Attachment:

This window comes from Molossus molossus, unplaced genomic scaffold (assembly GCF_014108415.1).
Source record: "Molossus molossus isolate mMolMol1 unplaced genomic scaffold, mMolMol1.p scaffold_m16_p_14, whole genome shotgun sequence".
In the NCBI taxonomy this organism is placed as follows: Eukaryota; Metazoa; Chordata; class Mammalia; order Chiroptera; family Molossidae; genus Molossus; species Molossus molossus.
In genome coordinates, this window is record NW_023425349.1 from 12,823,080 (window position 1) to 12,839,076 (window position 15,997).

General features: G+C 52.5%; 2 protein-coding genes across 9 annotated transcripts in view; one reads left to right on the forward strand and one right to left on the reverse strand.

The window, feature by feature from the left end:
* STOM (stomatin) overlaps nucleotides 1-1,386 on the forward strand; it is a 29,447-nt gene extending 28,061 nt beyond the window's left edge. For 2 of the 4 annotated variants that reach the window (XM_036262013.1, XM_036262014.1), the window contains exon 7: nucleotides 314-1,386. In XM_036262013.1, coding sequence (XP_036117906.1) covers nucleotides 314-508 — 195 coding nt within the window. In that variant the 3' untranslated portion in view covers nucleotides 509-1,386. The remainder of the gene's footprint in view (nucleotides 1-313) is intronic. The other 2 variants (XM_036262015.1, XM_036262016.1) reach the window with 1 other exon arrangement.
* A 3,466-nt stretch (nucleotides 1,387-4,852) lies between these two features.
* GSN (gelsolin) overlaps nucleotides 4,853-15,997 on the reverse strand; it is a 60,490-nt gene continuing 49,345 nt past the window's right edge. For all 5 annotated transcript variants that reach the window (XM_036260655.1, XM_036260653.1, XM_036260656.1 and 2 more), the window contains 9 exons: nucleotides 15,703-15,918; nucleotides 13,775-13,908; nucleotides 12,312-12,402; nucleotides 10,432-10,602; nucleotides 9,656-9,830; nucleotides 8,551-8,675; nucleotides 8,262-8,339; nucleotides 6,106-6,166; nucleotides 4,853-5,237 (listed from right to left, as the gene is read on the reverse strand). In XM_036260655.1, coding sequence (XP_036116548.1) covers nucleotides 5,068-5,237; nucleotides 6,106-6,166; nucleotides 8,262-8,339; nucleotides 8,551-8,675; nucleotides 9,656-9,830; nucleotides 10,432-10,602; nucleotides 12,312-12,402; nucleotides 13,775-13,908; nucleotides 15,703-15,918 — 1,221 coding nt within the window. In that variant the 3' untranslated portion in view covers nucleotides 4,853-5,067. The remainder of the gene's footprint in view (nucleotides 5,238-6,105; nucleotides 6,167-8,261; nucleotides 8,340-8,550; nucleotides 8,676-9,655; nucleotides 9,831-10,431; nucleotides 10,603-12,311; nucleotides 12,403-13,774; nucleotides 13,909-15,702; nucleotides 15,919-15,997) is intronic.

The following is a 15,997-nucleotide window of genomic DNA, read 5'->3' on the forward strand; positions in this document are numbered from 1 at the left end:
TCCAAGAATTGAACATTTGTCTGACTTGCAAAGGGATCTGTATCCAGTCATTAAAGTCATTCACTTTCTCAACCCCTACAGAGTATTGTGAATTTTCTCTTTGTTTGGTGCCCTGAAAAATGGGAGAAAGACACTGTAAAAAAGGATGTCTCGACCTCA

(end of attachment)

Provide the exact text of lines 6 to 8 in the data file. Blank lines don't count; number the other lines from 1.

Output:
The window, feature by feature from the left end:
* STOM (stomatin) overlaps nucleotides 1-1,386 on the forward strand; it is a 29,447-nt gene extending 28,061 nt beyond the window's left edge. For 2 of the 4 annotated variants that reach the window (XM_036262013.1, XM_036262014.1), the window contains exon 7: nucleotides 314-1,386. In XM_036262013.1, coding sequence (XP_036117906.1) covers nucleotides 314-508 — 195 coding nt within the window. In that variant the 3' untranslated portion in view covers nucleotides 509-1,386. The remainder of the gene's footprint in view (nucleotides 1-313) is intronic. The other 2 variants (XM_036262015.1, XM_036262016.1) reach the window with 1 other exon arrangement.
* A 3,466-nt stretch (nucleotides 1,387-4,852) lies between these two features.